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Originally published January 21, 2012 at 8:06 PM | Page modified January 22, 2012 at 7:55 PM

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Can Huskies' late push salvage recruiting class?

With three of the state's Blue Chip football recruits saying they'll leave, Washington coach Steve Sarkisian revamps his coaching staff and makes a late effort to keep them home.

Seattle Times staff reporter

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Steve Sarkisian stood so close to the Lakes bench he could have been a team trainer.

After the Lancers basketball team rallied from a 28-point deficit against Garfield on Monday at Edmundson Pavilion, Washington's football coach put on a fourth-quarter, full-court press, trying to bolster his 2012 recruiting class.

After the game, while Lakes players celebrated on their way to the locker room, Sarkisian waited for five-star lineman Zach Banner. The coach greeted the 6-foot-9, 310-pound senior with one of those awkward handshake hugs before Banner ran off to join his teammates, and Sarkisian headed for an in-home visit with Mercer Island quarterback Jeff Lindquist.

Banner, one of five Blue Chip recruits on this year's Seattle Times Chip List, is the biggest in-state star still on Washington's wish list. The No. 2-rated offensive tackle in the country according to Rivals.com plans to pick between Washington, USC and Oklahoma on signing day, Feb. 1.

After seeing three in-state Blue Chip recruits rule out Washington or give verbal commitments to other schools, Sarkisian is doing everything he can to land Banner.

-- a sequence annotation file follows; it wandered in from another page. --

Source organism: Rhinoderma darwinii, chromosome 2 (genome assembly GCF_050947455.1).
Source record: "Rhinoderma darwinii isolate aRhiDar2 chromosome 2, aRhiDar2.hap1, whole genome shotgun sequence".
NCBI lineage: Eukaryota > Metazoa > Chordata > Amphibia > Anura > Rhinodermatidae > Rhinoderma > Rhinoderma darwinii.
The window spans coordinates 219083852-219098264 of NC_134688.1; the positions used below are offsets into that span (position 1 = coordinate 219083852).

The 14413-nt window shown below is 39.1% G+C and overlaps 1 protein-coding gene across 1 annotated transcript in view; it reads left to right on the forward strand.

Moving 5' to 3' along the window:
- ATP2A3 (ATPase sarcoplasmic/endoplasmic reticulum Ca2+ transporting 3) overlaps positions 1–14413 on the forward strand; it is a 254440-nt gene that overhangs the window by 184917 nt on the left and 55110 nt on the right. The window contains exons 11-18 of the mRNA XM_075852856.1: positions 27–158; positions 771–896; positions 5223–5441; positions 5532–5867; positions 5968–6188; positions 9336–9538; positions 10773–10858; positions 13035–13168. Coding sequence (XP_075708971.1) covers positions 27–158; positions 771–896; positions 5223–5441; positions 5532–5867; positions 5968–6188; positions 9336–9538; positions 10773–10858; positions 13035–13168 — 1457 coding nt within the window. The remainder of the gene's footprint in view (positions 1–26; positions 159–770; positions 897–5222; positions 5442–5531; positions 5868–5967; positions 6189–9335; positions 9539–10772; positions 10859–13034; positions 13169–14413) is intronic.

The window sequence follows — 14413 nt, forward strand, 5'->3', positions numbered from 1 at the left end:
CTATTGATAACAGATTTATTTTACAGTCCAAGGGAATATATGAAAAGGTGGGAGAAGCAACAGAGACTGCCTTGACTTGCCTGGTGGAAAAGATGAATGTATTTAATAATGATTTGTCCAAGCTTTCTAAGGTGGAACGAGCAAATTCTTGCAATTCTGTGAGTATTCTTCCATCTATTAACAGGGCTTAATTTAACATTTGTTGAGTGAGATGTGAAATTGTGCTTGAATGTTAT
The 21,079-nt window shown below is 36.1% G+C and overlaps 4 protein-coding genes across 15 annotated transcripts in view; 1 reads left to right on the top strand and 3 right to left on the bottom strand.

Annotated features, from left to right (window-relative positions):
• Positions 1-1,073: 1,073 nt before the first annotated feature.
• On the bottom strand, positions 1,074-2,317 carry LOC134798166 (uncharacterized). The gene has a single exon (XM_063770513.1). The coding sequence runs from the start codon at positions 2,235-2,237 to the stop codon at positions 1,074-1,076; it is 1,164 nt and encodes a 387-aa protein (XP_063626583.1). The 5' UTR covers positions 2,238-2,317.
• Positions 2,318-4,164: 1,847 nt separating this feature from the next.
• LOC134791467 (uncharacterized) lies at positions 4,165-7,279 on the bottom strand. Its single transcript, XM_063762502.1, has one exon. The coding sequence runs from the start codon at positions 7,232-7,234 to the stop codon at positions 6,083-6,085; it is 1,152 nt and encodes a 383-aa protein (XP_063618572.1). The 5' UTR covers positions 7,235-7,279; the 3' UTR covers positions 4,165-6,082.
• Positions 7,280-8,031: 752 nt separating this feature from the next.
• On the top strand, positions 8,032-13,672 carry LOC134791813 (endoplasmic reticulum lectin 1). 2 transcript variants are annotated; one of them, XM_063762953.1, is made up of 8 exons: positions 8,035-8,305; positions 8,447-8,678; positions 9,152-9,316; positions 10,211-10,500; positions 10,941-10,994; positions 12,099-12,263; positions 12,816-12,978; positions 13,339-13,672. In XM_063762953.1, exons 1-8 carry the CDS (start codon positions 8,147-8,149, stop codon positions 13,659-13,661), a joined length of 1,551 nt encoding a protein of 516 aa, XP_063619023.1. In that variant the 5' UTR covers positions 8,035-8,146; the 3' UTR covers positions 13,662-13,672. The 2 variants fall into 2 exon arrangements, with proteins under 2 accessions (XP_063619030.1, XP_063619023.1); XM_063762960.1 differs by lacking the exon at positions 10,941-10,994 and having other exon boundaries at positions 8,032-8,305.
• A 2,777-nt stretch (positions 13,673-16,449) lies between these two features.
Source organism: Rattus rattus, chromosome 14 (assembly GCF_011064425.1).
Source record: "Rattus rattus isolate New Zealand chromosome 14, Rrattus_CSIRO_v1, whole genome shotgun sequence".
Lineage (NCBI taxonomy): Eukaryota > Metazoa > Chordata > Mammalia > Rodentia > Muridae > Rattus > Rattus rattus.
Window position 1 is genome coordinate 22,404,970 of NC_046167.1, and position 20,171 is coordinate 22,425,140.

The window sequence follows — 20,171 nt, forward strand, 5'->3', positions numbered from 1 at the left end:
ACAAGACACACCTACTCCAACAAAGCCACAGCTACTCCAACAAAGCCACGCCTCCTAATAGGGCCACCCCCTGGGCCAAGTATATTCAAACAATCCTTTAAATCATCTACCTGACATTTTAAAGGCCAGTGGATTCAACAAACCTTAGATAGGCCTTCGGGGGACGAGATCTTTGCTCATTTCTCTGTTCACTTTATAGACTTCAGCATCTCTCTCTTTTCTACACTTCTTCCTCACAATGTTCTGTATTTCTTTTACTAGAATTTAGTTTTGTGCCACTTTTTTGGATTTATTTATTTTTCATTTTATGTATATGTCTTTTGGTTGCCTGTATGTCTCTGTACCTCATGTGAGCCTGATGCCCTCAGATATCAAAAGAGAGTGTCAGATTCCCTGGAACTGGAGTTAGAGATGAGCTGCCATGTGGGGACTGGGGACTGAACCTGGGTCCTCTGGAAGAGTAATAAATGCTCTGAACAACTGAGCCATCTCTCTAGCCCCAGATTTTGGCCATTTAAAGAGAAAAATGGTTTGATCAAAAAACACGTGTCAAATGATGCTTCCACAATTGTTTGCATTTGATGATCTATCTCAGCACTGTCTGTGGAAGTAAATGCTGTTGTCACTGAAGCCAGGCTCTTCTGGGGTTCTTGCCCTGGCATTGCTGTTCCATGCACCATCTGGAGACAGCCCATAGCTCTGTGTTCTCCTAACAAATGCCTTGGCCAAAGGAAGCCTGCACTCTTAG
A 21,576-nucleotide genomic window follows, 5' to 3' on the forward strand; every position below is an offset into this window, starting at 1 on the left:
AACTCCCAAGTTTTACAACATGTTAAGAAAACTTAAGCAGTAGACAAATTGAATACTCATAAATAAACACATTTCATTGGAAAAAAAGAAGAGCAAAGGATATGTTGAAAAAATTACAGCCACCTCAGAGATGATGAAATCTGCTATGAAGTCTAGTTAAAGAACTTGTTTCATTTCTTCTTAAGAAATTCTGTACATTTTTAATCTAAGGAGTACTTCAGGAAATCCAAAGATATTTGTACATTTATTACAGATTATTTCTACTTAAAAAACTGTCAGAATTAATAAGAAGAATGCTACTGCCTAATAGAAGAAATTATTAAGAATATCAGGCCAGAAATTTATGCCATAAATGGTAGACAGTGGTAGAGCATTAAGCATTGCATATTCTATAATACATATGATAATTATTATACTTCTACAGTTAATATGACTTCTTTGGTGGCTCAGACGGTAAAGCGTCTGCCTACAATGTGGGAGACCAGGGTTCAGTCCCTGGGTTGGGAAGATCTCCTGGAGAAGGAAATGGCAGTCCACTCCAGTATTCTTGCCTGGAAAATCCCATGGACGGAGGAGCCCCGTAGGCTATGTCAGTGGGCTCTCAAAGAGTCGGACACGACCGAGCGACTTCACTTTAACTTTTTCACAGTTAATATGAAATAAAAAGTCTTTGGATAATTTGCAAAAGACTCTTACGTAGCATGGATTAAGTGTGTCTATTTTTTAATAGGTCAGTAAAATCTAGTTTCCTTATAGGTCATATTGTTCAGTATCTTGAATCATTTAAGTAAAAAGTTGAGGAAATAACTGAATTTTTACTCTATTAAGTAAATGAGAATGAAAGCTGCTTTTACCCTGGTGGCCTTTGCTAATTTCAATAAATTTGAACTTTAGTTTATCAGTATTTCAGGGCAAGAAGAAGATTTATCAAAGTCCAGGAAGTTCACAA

"From what I've heard, he's taking my recruitment into his own hands," Banner said. "So that's special."

After signing all five Blue Chips in 2011, recruiting experts said Sarkisian appeared to be locking up in-state talent, building a figurative fence around Washington that would make Don James envious.

In 2012, though, there are holes in that fence.

KeiVarae Russell from Mariner of Everett picked Notre Dame. Cedric Dozier from Lakes of Lakewood committed to California. And Joshua Garnett from Puyallup, the son of former Washington defensive lineman Scott Garnett, is down to Stanford, Michigan and Notre Dame.

Each found a better fit at other schools.

"It needs to be about what you want to do and what you can see yourself doing, not going because they want you there or because the hometown wants you there," Garnett said. "You have to go somewhere you can really flourish. It might be selfish to think this way, but you need to pick a school that can really help you out in the long run. You need to be looking out for yourself, first and foremost."

Last year, Sarkisian and his staff sold the excitement of a program on the rise. In-state recruits had an opportunity to be a part of a group setting out to put Washington football back on the map.

Convincing kids to start a rebirth is an easy sell. But recruiting momentum is only sustained with wins.

"If you're not winning, then those recruiting classes haven't meant anything and you're not going to sustain it," said Brandon Huffman, the national football recruiting analyst and West Regional recruiting manager for FoxSports/Scout.com.

Finding the right fit

For Lindquist, the perfect fit was Washington.

"The coaches there I think are really genuine guys," said Lindquist, the No. 8-rated quarterback in the nation, according to Scout.com. "They want to win, but they also want to develop you as a young man. Then on the football side, kind of like Mercer Island was for me, it's not where it can be and, being a part of that change, I'm really excited for."

For Russell, it was Notre Dame.

"I wanted to experience something new, get out of my comfort zone and Seattle's kind of my comfort zone," Russell said. "It will be a new experience for me, basically, a chance to experience life. That's what college is all about, life-changing experiences."